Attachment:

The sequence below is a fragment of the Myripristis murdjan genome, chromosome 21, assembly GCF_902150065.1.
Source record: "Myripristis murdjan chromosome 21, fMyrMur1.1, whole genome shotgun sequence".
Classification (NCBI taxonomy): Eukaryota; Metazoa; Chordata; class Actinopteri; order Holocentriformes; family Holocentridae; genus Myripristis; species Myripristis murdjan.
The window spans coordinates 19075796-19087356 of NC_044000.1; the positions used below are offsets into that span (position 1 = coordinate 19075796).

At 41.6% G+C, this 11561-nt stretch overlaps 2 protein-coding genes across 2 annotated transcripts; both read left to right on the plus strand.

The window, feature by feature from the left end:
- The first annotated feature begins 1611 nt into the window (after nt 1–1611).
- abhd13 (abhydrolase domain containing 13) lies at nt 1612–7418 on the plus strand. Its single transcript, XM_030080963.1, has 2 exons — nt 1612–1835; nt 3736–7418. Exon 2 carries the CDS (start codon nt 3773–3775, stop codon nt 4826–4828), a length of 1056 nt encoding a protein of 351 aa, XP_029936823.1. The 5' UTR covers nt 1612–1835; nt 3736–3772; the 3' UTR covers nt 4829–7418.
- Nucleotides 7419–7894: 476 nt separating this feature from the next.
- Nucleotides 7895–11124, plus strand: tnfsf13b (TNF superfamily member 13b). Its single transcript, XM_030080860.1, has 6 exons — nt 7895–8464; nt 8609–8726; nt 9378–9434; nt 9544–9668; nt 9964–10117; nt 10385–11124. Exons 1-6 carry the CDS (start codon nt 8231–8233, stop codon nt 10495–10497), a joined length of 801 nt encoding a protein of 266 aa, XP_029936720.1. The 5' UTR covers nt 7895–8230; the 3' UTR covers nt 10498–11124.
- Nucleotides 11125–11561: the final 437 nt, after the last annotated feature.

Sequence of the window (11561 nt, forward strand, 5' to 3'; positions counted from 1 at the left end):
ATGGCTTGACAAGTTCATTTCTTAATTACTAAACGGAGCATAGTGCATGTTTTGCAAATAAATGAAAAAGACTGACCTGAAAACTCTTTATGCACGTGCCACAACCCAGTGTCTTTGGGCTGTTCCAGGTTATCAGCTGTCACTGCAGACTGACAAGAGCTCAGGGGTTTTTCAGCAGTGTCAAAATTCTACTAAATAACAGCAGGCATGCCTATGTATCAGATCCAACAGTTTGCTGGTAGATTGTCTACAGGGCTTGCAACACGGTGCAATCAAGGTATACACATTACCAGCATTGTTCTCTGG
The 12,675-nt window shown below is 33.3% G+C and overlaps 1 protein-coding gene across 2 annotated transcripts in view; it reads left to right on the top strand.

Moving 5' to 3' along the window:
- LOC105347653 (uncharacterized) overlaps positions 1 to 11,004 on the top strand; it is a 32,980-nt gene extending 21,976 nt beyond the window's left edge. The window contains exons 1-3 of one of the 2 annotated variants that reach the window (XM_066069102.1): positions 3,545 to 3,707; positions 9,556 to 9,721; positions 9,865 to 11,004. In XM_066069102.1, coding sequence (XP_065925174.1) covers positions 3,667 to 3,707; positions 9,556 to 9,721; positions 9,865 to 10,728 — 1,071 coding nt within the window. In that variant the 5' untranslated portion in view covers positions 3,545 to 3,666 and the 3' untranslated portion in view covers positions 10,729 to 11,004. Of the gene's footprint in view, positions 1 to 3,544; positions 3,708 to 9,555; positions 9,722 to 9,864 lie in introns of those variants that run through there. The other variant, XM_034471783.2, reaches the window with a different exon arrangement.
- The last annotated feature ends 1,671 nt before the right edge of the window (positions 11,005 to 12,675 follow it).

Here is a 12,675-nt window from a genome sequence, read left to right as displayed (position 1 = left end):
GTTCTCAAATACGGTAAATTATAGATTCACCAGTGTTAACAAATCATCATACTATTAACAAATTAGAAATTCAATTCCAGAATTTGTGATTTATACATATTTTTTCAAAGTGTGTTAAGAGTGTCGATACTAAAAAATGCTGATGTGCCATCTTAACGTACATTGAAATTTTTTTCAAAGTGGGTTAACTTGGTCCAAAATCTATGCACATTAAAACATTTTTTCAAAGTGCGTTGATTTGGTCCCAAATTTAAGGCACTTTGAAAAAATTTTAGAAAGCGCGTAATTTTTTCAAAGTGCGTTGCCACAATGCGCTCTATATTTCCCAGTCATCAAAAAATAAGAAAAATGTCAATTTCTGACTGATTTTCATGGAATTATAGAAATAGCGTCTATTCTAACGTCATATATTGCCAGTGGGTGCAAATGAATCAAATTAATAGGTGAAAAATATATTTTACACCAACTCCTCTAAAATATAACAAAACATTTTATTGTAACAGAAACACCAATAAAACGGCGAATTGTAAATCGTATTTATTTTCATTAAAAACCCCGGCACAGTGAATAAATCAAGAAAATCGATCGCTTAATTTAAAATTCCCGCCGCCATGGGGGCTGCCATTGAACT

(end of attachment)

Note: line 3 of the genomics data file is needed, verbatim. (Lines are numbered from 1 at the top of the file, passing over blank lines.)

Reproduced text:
Classification (NCBI taxonomy): Eukaryota; Metazoa; Chordata; class Actinopteri; order Holocentriformes; family Holocentridae; genus Myripristis; species Myripristis murdjan.